|See the world (and its fossils) with UCMP's field notes.
|SEARCH | GLOSSARY | SITE MAP|
July 1, 2008: Sad morning
Later in the day we went for a dive in Casa Cenote which connects with the ocean via a cave. It was only a three-minute dive from the lagoon to the open ocean with the brisk oceanbound current. Afterwards, we explored the mangroves (which grow around the perimeter of the cenote) and the caves underneath their prop roots. Different kinds of mangroves have different methods of dealing with salt water some have roots that efficiently filter out salt and others take up the salt and later secrete it through their leaves. After this fun day of recreational diving, the group sat down at the nearby beachfront restaurant for a feast of fresh seafood.
July 2, 2008: Crocodile?
I joined Brett on this dive out of curiosity and my vested interest in the sonde I tried not to think about the eight-foot crocodile that inhabits this cenote and the reports of two other crocs recently sighted in the vicinity. So, we jumped into the smelly, algae-filled water, which hid us from the crocodiles … and vice versa. Fortunately, we saw no large reptiles this day.
We swam down to the guideline and squeezed through a muddy crack in the cenote floor. Several feet in, the water became surprisingly clear, revealing a gorgeous, jagged fracture that was six-feet wide and three-stories tall. This fracture descends to a depth of about 220 feet, making it one of the deepest cenotes in the state of Quintana Roo. Upon reaching the sonde, Brett unclipped it from the line to which it was fastened and I offered to hold it as he reeled up the rest of the line. I gripped the expensive device tightly, not wanting to see it fall through some crack in the cave wall. All went smoothly and we ascended to the cave entrance. Mission completed! Hopefully, the data will turn out well and I can trust that the sonde will perform reliably at my sites later in the week.
July 4, 2008: Remipede sighting!
The mysids (shrimp-like crustaceans) and isopods proved easy to catch, but the quick-swimming shrimp were very elusive. Between the four of us and Professor Iliffe, who was collecting on another dive, we returned to the condo with 12 mysids, four large isopods (plus the one I caught in the morning), one small isopod, and three shrimp. Unfortunately, we did not see another remipede on the dive, but after the students leave, I'll return to Taj Mahal to get sediment and water samples, take measurements with the sonde, and collect more animals … which I hope will include a remipede or two. I was up until after midnight identifying and photographing the specimens and so missed the holiday fireworks, but it was all well worth it. It is quite exciting to have found my first site. My research is finally underway!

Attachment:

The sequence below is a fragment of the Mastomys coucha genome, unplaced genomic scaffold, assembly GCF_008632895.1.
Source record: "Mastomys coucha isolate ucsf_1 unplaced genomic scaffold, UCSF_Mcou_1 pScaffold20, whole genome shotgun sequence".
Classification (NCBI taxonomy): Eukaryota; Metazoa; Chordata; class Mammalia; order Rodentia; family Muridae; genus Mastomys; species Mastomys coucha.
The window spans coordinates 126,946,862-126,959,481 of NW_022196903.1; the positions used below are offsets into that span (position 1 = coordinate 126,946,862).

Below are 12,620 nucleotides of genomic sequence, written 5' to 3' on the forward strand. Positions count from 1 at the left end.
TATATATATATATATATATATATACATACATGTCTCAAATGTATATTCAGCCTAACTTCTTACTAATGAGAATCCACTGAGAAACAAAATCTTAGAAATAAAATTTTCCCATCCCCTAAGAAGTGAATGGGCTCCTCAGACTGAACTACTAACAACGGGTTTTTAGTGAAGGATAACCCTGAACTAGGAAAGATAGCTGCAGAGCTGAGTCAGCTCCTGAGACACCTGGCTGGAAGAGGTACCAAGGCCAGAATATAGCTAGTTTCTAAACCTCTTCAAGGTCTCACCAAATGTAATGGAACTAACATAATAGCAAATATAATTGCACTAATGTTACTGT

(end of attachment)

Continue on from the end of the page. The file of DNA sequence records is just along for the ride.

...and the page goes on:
July 7, 2008: Turtle sighting
Around midnight I noticed a number of people huddled outside our condo on the beach. When I went down to investigate, I found a silent group of turtle conservationists hovering over something. Only after my eyes had adjusted to the dark did I realize that the object of interest was a female turtle digging in the sand. Her shell was at least three feet long and her paddle-like arms were moving around in the sand as she laid her eggs. Every once in a while, the conservationists would bring over red lights (less disruptive than white) to inspect the progress of the nesting. After about 45 minutes, the turtle completed its business and made its way back to the ocean only then did I have a chance to ask some questions about what I had just seen. The turtle was a Loggerhead and had probably laid about 120 eggs. The conservationists covered up the nest with more sand, surrounded it with coral rubble, and marked it with a sign dating the nesting. Hopefully, in about 60 days, most of the hatchlings will make their way out to the water. Conservation programs like Centro Ecologico Akumal, the Akumal Ecological Center, are helping to replenish the world's dwindling sea turtle populations by protecting beaches used annually by nesting sea turtles. Go to www.ceakumal.org to see what you can do to help. For a small fee, you can even become a Turtle Watch Volunteer.
Photo of Taj Mahal entrance by Sara Collar; Taj Mahal light show by Brett Gonzalez; Shane, palapa, Taj Mahal path, and Julie and Joey by Ryan Morales; Julie and Brett by Joey Pakes; turtle eggs, hatchling turtle, sea turtle, Brett tackling another diver, dinner, Naharon entrance, and Dr. Iliffe by Aimy Thorsen.
HOME | SEARCH | GLOSSARY | SITE MAP | FREQUENTLY-ASKED QUESTIONS